Human Rights Group: US Congress Should Strengthen Refugee Protections

© Sputnik / Igor Mikhalev / Go to the photo bankThe United States Capitol, the meeting place of the US Congress in Washington, DC The Capitol's foundation stone was laid by George Washington on September 18, 1793
The United States Capitol, the meeting place of the US Congress in Washington, DC The Capitol's foundation stone was laid by George Washington on September 18, 1793 - Sputnik International
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Human Rights First’s Refugee Protection Program Director says US Congress should pass legislation that would strengthen protections for refugees and improve the overall effectiveness of the asylum and resettlement process in the United States.

NEW YORK (Sputnik) — US Congress should pass legislation that would strengthen protections for refugees and improve the overall effectiveness of the asylum and resettlement process in the United States, Human Rights First’s Refugee Protection Program Director Eleanor Acer said in a statement on Thursday.

"A strong, effective and fair asylum and refugee resettlement process is more important than ever as the United States looks to lead, and encourage other countries to do more, to address the global refugee crisis," Acer stated.

According to Human Rights First, the current US asylum system has become increasingly inefficient due to a barrage of technical requirements, impediments to protection and flawed policies such as the use of detention that has led to delays and injustices.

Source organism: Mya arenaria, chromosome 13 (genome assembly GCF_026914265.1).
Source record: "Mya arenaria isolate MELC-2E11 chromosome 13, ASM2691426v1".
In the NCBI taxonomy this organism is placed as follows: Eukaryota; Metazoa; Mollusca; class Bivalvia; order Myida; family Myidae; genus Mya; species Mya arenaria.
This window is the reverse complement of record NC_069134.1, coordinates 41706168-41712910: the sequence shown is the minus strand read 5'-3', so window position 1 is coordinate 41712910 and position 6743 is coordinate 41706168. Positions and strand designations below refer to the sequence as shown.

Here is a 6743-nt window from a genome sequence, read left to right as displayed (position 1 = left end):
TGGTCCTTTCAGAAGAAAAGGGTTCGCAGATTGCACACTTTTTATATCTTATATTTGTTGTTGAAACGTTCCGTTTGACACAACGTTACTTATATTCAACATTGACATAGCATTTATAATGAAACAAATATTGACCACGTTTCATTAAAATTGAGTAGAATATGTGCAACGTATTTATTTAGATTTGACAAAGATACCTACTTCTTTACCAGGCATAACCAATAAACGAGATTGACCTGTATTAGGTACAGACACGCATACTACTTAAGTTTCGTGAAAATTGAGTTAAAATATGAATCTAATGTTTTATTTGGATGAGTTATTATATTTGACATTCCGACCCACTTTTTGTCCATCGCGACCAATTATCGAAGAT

The human rights group called on members of Congress to support the Refugee Protection Act of 2016, a bill that strengthens legal safeguards for those seeking protection from persecution and violence by eliminating unnecessary and prolonged detention of asylum seekers and promotes due process by providing appointed legal counsel to vulnerable individuals.

President Barack Obama pledged last year that the United States would accept at least 10,000 Syrian refugees by the end of fiscal year 2016, but managed to resettle only about 50 percent of that amount to date.

US officials have cited backlogs and staffing gaps as hindrances to resettlement, but the Obama administration has also faced resistance from Republican lawmakers over the security vetting process and possible impact of resettlement on US national security.

The ongoing war in Syria has displaced more than 11 million people, including 4.8 million who are in neighboring states such as Jordan, Lebanon and Turkey.

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